Yom Haaztmaut Israeli flag 311.
(photo credit: Ariel Jerozolimski)
Many US Jews, spurred on by a group of prominent American Jewish media pundits,
were apparently upset by an Israeli campaign to encourage Israeli expats living
in American to return home.
Admittedly, the Immigrant Absorption Ministry
campaign, which resorts to blatant scare tactics, is aggressive.
short video, Israelis living in the US are warned against the potential danger
of cultural and religious assimilation that could result from raising children
One ad shows a pair of Israeli grandparents seated before a
hanukkia and Skype-ing with their granddaughter, who lives in America. The
grandparents’ faces are transfixed with sorrow when their precious granddaughter
refers to the holiday being celebrated in Israel as “Christmas.”
sad fact is that for Israelis, in particular second-generation Israelis born in
America, rates of assimilation are worryingly high. Recent studies by Dr. Lilach
Lev-Ari, head of the Sociology Department at Oranim College and a lecturer at
Bar-Ilan University, have shown conclusively that these second generation
Israelis – like the little girl Skype-ing with her Israeli grandparents – tend
to define themselves as Americans and do not identify with American Jewry or
One reason for this high rate of assimilation is the fact
that their parents – first-generation Israeli emigrants – tend to define their
Israeli identity more in national terms and less in religious terms which more
readily accommodate the idea of a “portable homeland.”
Army service, the
Israeli landscape, the people are all elements that are enlisted to maintain a
unique Israeli (not necessarily Jewish) identity. But this sort of identity is
hard to pass on to children, unless, of course, fairly frequent trips are made
to Israel or active attempts are made to maintain contact with what is going on
The fragility of Israeli identity in a Diaspora setting –
the target of the ministry campaign – seems not to be fully appreciated by US
Jewry. Unfortunately, even among US Jews, who have developed a multitude of
creative ways of maintaining Jewish continuity in a super-liberal, multicultural
environment have nevertheless been assimilating at high rates for some time now.
Israel is, after all, the only place where the Jewish population is actually
However, what really seemed to rouse the ire of the organized
Jewish community was an ad depicting a young Israeli woman attempting to
commemorate Remembrance Day for Fallen Soldiers. The moment is ruined by her
American boyfriend (husband?) who, we are told, is unequipped to fathom the idea
that expats mourn for their fallen soldiers.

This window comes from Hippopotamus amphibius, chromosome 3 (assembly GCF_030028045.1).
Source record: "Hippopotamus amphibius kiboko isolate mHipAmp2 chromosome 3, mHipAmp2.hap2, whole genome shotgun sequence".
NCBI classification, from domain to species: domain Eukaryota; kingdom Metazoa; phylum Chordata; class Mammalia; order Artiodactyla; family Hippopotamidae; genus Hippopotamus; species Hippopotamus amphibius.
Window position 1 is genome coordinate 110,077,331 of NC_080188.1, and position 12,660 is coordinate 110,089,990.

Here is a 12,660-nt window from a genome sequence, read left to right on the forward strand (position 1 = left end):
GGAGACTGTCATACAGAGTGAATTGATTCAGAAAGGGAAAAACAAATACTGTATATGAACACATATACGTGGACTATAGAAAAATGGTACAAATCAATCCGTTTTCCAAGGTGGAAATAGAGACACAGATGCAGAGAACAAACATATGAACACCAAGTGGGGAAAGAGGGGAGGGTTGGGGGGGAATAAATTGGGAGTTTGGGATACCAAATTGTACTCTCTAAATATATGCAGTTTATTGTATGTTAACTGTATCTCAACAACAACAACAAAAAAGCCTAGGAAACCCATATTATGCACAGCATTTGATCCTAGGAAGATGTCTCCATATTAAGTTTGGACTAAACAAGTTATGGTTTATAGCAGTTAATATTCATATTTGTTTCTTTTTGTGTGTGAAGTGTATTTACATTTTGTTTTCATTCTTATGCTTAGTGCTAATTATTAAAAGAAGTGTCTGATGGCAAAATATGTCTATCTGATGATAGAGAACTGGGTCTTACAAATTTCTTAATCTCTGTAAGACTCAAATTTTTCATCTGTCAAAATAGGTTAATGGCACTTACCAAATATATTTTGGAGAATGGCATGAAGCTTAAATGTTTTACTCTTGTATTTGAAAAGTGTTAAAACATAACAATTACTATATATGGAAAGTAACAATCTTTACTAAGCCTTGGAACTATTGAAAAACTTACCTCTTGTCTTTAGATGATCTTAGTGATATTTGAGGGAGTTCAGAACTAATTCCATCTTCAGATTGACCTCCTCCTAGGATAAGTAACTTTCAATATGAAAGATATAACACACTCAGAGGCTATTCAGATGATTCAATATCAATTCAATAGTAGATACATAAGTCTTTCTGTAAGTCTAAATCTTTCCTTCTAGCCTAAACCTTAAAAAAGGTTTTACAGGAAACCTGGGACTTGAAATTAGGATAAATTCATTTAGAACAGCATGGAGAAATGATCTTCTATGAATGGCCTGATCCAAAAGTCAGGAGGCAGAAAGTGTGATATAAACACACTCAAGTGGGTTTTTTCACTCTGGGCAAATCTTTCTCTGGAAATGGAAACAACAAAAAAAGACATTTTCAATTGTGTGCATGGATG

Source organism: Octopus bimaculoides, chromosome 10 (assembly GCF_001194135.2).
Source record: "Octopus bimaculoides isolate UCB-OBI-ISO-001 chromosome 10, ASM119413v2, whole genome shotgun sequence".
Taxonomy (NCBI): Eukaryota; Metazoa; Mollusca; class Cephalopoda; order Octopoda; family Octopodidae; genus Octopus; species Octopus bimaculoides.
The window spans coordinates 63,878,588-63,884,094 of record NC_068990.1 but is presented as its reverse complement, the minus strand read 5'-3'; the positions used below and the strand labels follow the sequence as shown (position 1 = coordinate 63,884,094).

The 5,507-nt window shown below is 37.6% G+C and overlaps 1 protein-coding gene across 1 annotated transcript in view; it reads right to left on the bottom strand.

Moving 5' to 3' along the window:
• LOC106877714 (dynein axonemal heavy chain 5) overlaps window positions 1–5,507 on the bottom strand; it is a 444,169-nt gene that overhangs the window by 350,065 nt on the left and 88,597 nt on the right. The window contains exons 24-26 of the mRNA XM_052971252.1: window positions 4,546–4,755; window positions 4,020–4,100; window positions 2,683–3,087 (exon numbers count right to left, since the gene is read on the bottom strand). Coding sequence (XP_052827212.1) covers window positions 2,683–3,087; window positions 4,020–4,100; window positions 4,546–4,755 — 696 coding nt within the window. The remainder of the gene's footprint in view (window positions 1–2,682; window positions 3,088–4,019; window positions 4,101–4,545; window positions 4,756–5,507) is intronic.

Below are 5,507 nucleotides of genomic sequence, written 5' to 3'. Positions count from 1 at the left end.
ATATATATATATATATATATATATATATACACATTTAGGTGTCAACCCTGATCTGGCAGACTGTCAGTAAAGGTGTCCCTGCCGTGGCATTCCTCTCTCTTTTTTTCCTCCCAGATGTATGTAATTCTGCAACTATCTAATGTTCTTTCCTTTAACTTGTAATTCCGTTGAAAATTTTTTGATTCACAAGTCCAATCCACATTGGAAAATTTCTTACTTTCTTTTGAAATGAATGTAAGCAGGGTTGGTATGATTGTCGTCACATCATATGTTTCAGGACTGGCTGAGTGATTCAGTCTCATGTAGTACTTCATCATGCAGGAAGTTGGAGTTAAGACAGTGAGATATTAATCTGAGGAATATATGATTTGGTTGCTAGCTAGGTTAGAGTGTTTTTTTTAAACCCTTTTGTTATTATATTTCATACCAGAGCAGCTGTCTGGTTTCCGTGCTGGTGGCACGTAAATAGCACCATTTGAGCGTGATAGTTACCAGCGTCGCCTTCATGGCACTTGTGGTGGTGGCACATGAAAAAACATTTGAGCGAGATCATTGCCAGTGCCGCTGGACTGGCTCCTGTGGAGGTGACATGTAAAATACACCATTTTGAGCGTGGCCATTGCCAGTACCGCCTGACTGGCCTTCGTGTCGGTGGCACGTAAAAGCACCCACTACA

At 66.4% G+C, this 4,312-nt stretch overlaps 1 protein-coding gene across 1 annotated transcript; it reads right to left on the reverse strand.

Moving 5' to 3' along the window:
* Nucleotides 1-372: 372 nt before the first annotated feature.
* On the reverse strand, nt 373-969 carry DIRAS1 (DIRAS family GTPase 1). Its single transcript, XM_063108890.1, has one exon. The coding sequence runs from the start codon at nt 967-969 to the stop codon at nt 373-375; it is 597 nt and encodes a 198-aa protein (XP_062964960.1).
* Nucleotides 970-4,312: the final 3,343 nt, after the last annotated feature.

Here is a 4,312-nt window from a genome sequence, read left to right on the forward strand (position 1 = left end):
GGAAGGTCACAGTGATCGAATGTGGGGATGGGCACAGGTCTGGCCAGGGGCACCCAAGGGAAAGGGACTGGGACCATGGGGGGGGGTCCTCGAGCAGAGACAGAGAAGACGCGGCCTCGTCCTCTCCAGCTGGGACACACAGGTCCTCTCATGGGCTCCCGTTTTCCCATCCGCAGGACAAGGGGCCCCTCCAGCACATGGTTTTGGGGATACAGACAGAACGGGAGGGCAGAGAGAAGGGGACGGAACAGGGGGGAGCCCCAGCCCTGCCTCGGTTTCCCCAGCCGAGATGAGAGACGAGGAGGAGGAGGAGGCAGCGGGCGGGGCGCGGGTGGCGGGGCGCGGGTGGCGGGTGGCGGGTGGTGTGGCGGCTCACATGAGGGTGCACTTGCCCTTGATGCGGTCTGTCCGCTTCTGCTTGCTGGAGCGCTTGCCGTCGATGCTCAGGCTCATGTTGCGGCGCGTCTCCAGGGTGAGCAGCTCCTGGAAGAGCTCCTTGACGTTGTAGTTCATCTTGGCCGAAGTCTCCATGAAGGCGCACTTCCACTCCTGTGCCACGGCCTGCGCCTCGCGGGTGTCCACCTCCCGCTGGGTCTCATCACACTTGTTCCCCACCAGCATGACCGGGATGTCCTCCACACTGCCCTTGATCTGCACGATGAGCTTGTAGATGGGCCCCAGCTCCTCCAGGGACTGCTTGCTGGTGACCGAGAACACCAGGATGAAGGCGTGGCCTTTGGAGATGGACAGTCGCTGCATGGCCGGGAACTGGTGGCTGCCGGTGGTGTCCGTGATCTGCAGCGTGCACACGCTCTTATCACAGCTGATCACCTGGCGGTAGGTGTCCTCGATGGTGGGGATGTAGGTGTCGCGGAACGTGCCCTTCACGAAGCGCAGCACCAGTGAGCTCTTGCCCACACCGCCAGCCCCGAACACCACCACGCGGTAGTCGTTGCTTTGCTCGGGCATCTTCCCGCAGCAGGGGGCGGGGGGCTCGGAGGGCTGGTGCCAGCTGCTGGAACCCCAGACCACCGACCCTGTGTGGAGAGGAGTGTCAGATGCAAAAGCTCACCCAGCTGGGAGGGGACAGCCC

True, the message was
vacuous, but it hardly seemed to justify US Jewry’s anger, which eased only
after Prime Minister Binyamin Netanyahu stepped in and stopped the campaign.
Michael Oren, ambassador to the US, said it “clearly did not take into account
American Jewry’s sensitivities, and we regret any offense it
While Netanyahu was right to be attuned to American Jewry’s hurt
feelings and stop the campaign, the magnitude of the reaction seems to be based
on a mistake.
Nowhere in the video depicting the young Israeli woman is
it implied that her boyfriend is Jewish.
Nevertheless, numerous media
personalities inexplicably jumped to the conclusion that he was. This led
normally level-headed commentators to claim that the campaign equated marrying
an American Jew with marrying a non-Jew. The ad seemed to be saying that neither
will fully understand your Israeliness.
Why would so many smart American
Jews be so receptive to a questionable interpretation? Why didn’t they assume
that the young man in the video could not be an American Jew because an American
Jew would immediately identify with the young woman’s mourning? Could it be that
American Jewry have their doubts? The campaign was rightly shelved.
the need to prevent the assimilation of second generation Israelis remains.
Strengthening Jewish continuity of Israeli expatriates might be accomplished by
integrating them into the Diaspora’s many Jewish communities.
option is social frameworks tailored especially for Israeli expats such as
Tzofim Garin Tzaban, run by the Friends of the Israel Scouts, through which
children of Israelis maintain social ties with one another in the Diaspora and
volunteer for IDF service together.
Still another option might be
extending the right to vote in Israeli elections to some Israelis living abroad
as a means of fostering their involvement and connection with Israel. Whatever
the method, reaching out to Israeli expats is an honorable endeavor that mustn’t
be discontinued because of an unfortunate misunderstanding.